This dark timeline was anticipated. The trouble started on August 13th when Epic added a direct payment mechanism to Fortnite that violated Apple’s rules. Soon after, Apple booted Fortnite from the App Store, which kicked off Epic’s orchestrated campaign against the iPhone maker. Epic sued Apple; published a short video parodying Apple’s “1984” commercial; posted an extensive blog calling on players to tweet the hashtag #FreeFortnite; and, a week later, announced an in-game tournament with anti-Apple Fortnite cosmetics and real-world swag. Epic was prepared for war.

To complicate things further, Apple has been cleared, at least for now, of any duty to return Fortnite to the iOS App Store, since a judge refused to grant a temporary restraining order against Apple on that basis. The court order did prevent Apple from removing all of Epic’s developer accounts for now, leaving intact the one linked with Epic’s Unreal Engine and its associated licensing business. A hearing on a preliminary injunction is scheduled for September 28th and could change either of these temporary legal decisions into more permanent ones for the length of the trial.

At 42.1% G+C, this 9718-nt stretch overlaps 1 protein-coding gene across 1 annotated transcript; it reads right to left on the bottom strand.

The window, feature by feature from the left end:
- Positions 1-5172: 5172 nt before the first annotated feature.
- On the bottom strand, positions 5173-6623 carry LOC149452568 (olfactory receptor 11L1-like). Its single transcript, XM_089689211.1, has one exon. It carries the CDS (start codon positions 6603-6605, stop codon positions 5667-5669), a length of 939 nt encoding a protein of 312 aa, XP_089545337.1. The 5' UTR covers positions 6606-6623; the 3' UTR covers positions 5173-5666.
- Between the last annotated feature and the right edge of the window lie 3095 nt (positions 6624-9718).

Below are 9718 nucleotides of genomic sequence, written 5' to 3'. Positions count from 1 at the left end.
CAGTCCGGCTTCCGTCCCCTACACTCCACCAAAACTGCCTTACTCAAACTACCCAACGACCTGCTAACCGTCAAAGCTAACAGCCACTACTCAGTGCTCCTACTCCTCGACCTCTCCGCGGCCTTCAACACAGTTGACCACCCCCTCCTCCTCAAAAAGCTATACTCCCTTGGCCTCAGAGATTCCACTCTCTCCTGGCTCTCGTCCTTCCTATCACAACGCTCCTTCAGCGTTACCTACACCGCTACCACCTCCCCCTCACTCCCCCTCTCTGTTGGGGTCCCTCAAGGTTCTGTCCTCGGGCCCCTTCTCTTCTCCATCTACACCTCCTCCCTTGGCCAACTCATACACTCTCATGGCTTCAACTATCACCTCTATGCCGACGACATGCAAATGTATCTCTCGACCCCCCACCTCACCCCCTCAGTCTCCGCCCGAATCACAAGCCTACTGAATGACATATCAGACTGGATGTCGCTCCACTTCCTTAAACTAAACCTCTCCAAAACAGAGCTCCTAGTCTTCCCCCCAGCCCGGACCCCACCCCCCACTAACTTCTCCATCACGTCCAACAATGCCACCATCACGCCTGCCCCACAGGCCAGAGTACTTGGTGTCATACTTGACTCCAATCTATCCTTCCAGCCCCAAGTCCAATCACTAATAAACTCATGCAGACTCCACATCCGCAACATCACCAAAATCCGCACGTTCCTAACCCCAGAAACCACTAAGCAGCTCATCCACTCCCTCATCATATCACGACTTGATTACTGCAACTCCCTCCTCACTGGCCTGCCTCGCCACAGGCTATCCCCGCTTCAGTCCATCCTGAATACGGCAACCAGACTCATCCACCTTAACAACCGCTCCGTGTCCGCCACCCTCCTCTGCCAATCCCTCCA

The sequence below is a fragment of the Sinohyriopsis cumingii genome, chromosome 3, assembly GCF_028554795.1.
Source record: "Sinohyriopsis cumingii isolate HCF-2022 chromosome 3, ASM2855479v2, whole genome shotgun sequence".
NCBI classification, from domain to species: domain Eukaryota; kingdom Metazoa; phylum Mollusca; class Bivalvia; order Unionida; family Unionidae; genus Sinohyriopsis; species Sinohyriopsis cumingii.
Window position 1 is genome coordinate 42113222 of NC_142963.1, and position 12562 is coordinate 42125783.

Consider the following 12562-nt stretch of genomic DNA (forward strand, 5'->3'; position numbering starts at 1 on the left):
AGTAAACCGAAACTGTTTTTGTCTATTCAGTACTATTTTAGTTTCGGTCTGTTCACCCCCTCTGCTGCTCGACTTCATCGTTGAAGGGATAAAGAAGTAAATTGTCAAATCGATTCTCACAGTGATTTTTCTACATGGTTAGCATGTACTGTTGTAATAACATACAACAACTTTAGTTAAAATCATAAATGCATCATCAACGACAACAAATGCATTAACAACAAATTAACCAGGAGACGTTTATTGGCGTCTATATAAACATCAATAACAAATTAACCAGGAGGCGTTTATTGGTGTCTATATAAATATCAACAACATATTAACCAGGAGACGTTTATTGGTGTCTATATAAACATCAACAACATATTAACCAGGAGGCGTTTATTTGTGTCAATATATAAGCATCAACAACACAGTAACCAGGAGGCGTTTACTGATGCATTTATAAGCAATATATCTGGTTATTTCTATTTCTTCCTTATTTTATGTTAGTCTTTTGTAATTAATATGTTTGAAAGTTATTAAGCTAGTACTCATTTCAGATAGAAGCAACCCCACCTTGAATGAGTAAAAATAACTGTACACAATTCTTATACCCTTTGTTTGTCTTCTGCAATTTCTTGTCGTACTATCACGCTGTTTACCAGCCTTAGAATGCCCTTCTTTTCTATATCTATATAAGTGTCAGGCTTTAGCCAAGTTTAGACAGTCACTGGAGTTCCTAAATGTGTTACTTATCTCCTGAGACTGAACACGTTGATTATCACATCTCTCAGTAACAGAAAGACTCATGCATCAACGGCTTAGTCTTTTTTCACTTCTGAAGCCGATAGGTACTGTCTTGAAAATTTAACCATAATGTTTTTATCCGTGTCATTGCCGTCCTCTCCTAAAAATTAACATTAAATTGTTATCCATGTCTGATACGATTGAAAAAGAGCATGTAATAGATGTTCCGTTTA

The sheer magnitude of bullshit courts have to concern themselves with these days boggles the mind.

Local File Leak Vulnerability in Safari

Want to trick someone on iOS or macOS to mail you their files without realising it? Now you can:

Pawel Wylecial, a security consultant with Redteam.pl, has published a proof-of-concept exploit for stealing files from iOS and macOS devices via web application code that utilizes the Web Share API. The security flaw, which isn’t too scary as it requires some user interaction, has not yet been repaired, though a patch is being worked on.

The exploit involves getting someone to open in Safari a web page with a button that triggers the WebShareAPI in a way that launches native Mail or Gmail apps. In doing so, the message can attach a file from the local system, such as the browser history and other sensitive files, while hiding the attachment from view. It probably works with other iOS browsers too because Apple forces all iOS browsers to use its WKWebView class, which implements the WebShare API, for rendering web content.

Wylecial claims to have revealed the flaw in April to Apple, which after several unresponsive months recently asked for disclosure to be delayed until Spring 2021, when the company thought it might get around to issuing a security update. Finding it unreasonable to be asked to wait for a year, Wylecial went ahead and published details about the flaw.

Also Noteworthy

Other things I’ve been reading today: